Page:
Companies Act

Companies Act
  1. Companies 1.1 One-person company:

http://danstwothings.com/cowboys-and-sailors The 2013 Act introduces a new type of entity to the existing list i.e. apart from forming a public or private limited company, the 2013 Act enables the formation of a new entity a ‘one-person company’ (OPC). An OPC means a company with only one person as its member [section 3(1) of 2013 Act].

http://catholicmannight.com/omniscience/jesus-can-read-minds-yes-we-should-be-nervous 1.2. Private company:

The 2013 Act introduces a change in the definition for a private company, inter-alia, the new requirement increases the limit of the number of members from 50 to 200. [section 2(68) of 2013 Act].

1.3. Small company:

A small company has been defined as a company, other than a public company. (i) Paid-up share capital of which does not exceed 50 lakh INR or such higher amount as may be prescribed which shall not be more than five crore INR (ii) Turnover of which as per its last profit-and-loss account does not exceed two crore INR or such higher amount as may be prescribed which shall not be more than 20 crore INR: As set out in the 2013 Act, this section will not be applicable to the following: • A holding company or a subsidiary company • A company registered under section 8 • A company or body corporate governed by any special Act [section 2(85) of 2013 Act] 1.4. Dormant company: The 2013 Act states that a company can be classified as dormant when it is formed and registered under this 2013 Act for a future project or to hold an asset or intellectual property and has no significant accounting transaction. Such a company or an inactive one may apply to the ROC in such manner as may be prescribed for obtaining the status of a dormant company.[Section 455 of 2013 Act]

  1. Roles and responsibilities

2.1 Officer: The definition of officer has been extended to include promoters and key managerial personnel [section 2(59) of 2013 Act].

2.2 Key managerial personnel: The term ‘key managerial personnel’ has been defined in the 2013 Act and has been used in several sections, thus expanding the scope of persons covered by such sections [section 2(51) of 2013 Act].

2.3. Promoter:

The term ‘promoter’ has been defined in the following ways:• A person who has been named as such in a prospectus or is identified by the company in the annual return referred to in Section 92 of 2013 Act that deals with annual return; or • who has control over the affairs of the company, directly or indirectly whether as a shareholder, director or otherwise; or • in accordance with whose advice, directions or instructions the Board of Directors of the company is accustomed to act. The proviso to this section states that sub-section (c) would not apply to a person who is acting merely in a professional capacity. [section 2(69) of 2013 Act]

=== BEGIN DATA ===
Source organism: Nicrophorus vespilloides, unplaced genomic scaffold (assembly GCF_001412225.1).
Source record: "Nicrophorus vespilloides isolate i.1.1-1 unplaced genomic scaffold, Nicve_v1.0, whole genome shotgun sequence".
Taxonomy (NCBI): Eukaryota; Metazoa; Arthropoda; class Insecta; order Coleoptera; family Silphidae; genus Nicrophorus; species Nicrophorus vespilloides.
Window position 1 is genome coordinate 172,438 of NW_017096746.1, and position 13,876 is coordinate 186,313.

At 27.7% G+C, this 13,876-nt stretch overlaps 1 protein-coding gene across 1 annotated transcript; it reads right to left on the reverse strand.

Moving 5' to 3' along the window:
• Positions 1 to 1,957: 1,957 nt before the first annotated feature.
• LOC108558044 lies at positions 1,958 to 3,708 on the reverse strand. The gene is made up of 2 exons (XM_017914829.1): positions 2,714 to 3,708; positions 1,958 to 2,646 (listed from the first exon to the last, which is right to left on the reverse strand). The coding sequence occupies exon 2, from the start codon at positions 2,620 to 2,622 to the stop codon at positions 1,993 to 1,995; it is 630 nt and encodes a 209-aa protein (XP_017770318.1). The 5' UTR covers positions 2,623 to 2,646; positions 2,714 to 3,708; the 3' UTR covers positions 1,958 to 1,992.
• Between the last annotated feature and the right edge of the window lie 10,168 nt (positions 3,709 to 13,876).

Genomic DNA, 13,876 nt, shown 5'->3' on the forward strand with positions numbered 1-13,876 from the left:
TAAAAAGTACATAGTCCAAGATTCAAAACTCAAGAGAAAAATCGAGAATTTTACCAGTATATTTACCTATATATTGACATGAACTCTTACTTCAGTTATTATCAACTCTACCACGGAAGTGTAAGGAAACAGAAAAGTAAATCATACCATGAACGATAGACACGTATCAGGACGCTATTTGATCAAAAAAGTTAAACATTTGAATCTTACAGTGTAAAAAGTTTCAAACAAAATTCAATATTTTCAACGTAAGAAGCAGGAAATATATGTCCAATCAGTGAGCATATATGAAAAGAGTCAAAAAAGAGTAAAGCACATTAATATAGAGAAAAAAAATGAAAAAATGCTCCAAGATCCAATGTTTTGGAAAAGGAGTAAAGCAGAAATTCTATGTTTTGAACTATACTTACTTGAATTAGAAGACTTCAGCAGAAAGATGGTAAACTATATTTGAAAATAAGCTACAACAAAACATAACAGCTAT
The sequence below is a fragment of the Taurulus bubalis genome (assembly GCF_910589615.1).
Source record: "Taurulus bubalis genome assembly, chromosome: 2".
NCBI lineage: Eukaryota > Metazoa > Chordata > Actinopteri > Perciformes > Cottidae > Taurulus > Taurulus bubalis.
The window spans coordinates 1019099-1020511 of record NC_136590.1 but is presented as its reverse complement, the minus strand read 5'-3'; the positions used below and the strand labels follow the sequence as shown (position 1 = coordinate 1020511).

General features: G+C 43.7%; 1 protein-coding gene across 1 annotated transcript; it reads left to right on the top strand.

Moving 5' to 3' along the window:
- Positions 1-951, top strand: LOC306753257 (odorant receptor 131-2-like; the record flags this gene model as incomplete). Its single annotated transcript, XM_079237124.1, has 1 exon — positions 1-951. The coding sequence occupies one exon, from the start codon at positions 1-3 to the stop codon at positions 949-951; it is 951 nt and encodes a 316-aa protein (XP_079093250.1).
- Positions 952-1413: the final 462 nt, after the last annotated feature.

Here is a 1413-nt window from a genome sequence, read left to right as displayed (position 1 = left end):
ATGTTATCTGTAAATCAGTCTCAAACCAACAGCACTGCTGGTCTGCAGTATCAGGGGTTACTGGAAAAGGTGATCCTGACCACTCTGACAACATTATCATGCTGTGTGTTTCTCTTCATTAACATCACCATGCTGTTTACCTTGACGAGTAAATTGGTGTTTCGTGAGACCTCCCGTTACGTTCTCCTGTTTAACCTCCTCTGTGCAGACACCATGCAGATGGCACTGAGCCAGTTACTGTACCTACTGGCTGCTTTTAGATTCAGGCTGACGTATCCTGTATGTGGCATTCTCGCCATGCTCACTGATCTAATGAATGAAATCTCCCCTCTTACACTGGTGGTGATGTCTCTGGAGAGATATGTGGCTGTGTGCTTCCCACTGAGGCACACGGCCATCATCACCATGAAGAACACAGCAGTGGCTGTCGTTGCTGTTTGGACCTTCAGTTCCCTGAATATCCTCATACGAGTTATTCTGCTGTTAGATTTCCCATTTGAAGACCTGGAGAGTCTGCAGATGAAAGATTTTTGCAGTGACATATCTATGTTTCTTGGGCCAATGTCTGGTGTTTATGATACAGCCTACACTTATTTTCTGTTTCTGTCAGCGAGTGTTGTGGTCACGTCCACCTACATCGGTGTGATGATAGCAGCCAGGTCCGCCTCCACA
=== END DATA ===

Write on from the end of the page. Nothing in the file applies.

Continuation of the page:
2.4: Independent Director: The term’ Independent Director’ has now been defined in the 2013 Act, along with several new requirements relating to their appointment, role and responsibilities. Further some of these requirements are not in line with the corresponding requirements under the equity listing agreement [section 2(47), 149(5) of 2013 Act].

 

  1. Investments

3.1 Subsidiary: The definition of subsidiary as included in the 2013 Act states that certain class or classes of holding company (as may be prescribed) shall not have layers of subsidiaries beyond such numbers as may be prescribed. With such a restrictive section, it appears that a holding company will no longer be able to hold subsidiaries beyond a specified number[section 2(87) of 2013 Act].

  1. Financial statements

4.1. Financial year: It has been defined as the period ending on the 31st day of March every year, and where it has been incorporated on or after the 1st day of January of a , the period ending on the 31st day of March of the following year, in respect whereof financial statement of the company or body corporate is made up. [section 2(41) of 2013 Act]. While there are certain exceptions included, this section mandates a uniform accounting year for all companies and may create significant implementation issues.